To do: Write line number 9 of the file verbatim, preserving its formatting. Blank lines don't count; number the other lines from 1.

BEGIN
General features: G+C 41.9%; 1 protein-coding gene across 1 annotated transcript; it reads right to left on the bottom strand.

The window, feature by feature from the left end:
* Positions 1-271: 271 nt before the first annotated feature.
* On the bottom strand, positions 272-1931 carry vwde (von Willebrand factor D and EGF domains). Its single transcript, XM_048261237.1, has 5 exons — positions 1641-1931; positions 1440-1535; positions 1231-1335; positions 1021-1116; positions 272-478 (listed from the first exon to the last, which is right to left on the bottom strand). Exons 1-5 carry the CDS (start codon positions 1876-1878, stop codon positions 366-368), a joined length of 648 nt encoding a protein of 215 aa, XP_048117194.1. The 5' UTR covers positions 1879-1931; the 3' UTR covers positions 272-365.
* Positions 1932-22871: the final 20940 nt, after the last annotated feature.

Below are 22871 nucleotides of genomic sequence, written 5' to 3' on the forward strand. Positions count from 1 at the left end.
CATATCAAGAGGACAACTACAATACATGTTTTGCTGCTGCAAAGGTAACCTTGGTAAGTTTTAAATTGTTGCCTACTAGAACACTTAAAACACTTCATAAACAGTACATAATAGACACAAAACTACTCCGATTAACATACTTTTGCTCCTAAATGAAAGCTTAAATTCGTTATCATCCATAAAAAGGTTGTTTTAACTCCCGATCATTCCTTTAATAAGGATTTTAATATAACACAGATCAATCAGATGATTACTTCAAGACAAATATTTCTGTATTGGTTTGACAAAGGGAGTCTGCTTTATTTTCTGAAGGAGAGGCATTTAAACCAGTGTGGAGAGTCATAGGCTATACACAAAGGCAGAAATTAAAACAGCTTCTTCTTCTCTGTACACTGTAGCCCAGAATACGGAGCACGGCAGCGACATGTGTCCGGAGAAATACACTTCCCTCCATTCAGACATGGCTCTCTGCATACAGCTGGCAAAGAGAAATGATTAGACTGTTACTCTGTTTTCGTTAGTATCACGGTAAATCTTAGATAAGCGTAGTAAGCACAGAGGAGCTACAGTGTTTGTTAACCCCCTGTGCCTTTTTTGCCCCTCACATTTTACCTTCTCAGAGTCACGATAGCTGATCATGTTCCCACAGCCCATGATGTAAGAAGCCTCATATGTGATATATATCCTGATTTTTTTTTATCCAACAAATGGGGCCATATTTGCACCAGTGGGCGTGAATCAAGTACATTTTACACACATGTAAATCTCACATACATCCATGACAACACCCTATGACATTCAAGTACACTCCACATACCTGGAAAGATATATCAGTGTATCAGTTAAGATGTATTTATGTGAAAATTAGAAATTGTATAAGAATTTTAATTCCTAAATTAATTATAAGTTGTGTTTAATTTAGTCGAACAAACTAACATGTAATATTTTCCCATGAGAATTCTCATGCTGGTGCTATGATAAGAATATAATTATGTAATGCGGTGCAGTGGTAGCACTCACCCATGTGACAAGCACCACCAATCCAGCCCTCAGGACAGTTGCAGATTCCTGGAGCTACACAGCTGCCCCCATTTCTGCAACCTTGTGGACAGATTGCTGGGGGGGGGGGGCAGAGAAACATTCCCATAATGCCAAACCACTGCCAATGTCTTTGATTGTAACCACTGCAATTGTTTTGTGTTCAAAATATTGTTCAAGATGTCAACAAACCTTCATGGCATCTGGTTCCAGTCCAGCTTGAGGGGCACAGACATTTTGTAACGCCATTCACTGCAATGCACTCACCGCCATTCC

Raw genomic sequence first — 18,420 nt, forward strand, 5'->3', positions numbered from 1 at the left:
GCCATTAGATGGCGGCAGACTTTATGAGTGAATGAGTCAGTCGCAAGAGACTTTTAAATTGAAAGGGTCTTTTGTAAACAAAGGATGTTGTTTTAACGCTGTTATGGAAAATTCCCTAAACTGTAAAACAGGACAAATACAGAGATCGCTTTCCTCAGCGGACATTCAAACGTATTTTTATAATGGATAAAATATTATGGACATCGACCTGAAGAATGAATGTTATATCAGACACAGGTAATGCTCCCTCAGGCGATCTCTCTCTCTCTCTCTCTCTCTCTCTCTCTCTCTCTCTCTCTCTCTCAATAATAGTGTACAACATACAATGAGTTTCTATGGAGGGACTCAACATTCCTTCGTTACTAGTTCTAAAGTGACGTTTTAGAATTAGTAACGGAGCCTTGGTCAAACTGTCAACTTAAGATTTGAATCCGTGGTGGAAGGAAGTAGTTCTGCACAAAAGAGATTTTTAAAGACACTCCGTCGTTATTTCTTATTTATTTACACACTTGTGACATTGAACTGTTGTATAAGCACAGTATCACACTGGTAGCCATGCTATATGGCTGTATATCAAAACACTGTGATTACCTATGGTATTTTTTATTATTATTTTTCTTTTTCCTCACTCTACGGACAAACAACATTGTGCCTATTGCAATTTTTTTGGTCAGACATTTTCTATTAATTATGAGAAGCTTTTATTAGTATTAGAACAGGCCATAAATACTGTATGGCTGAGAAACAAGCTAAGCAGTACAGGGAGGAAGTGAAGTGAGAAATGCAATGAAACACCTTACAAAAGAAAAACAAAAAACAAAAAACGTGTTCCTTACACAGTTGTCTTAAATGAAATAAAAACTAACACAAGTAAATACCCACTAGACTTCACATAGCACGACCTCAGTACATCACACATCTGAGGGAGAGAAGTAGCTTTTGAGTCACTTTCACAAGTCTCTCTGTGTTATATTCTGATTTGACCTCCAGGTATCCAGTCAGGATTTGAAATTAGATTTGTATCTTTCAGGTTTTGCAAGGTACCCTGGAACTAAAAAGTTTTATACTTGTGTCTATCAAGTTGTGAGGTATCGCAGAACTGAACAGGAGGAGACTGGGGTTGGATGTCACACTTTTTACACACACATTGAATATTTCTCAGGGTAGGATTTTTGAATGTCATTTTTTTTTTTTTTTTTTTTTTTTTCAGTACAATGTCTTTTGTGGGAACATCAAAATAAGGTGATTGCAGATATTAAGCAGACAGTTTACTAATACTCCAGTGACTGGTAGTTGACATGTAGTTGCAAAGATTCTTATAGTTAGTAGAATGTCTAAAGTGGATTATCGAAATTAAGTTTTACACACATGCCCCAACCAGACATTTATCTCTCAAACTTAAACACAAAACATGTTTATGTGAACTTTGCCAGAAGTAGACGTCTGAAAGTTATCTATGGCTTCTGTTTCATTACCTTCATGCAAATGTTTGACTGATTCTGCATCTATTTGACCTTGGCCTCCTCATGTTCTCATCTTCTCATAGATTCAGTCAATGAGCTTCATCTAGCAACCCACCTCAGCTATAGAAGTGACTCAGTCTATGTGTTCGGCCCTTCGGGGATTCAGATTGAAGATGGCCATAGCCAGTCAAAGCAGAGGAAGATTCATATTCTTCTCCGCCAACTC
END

GCCATTAGATGGCGGCAGACTTTATGAGTGAATGAGTCAGTCGCAAGAGACTTTTAAATTGAAAGGGTCTTTTGTAAACAAAGGATGTTGTTTTAACGCTGTTATGGAAAATTCCCTAAACTGTAAAACAGGACAAATACAGAGATCGCTTTCCTCAGCGGACATTCAAACGTATTTTTATAATGGATAAAATATTATGGACATCGACCTGAAGAATGAATGTTATATCAGACACAGGTAATGCTCCCTCAGGCGATCTCTCTCTCTCTCTCTCTCTCTCTCTCTCTCTCTCTCTCTCTCTCTCAATAATAGTGTACAACATACAATGAGTTTCTATGGAGGGACTCAACATTCCTTCGTTACTAGTTCTAAAGTGACGTTTTAGAATTAGTAACGGAGCCTTGGTCAAACTGTCAACTTAAGATTTGAATCCGTGGTGGAAGGAAGTAGTTCTGCACAAAAGAGATTTTTAAAGACACTCCGTCGTTATTTCTTATTTATTTACACACTTGTGACATTGAACTGTTGTATAAGCACAGTATCACACTGGTAGCCATGCTATATGGCTGTATATCAAAACACTGTGATTACCTATGGTATTTTTTATTATTATTTTTCTTTTTCCTCACTCTACGGACAAACAACATTGTGCCTATTGCAATTTTTTTGGTCAGACATTTTCTATTAATTATGAGAAGCTTTTATTAGTATTAGAACAGGCCATAAATACTGTATGGCTGAGAAACAAGCTAAGCAGTACAGGGAGGAAGTGAAGTGAGAAATGCAATGAAACACCTTACAAAAGAAAAACAAAAAACAAAAAACGTGTTCCTTACACAGTTGTCTTAAATGAAATAAAAACTAACACAAGTAAATACCCACTAGACTTCACATAGCACGACCTCAGTACATCACACATCTGAGGGAGAGAAGTAGCTTTTGAGTCACTTTCACAAGTCTCTCTGTGTTATATTCTGATTTGACCTCCAGGTATCCAGTCAGGATTTGAAATTAGATTTGTATCTTTCAGGTTTTGCAAGGTACCCTGGAACTAAAAAGTTTTATACTTGTGTCTATCAAGTTGTGAGGTATCGCAGAACTGAACAGGAGGAGACTGGGGTTGGATGTCACACTTTTTACACACACATTGAATATTTCTCAGGGTAGGATTTTTGAATGTCATTTTTTTTTTTTTTTTTTTTTTTTTCAGTACAATGTCTTTTGTGGGAACATCAAAATAAGGTGATTGCAGATATTAAGCAGACAGTTTACTAATACTCCAGTGACTGGTAGTTGACATGTAGTTGCAAAGATTCTTATAGTTAGTAGAATGTCTAAAGTGGATTATCGAAATTAAGTTTTACACACATGCCCCAACCAGACATTTATCTCTCAAACTTAAACACAAAACATGTTTATGTGAACTTTGCCAGAAGTAGACGTCTGAAAGTTATCTATGGCTTCTGTTTCATTACCTTCATGCAAATGTTTGACTGATTCTGCATCTATTTGACCTTGGCCTCCTCATGTTCTCATCTTCTCATAGATTCAGTCAATGAGCTTCATCTAGCAACCCACCTCAGCTATAGAAGTGACTCAGTCTATGTGTTCGGCCCTTCGGGGATTCAGATTGAAGATGGCCATAGCCAGTCAAAGCAGAGGAAGATTCATATTCTTCTCCGCCAACTC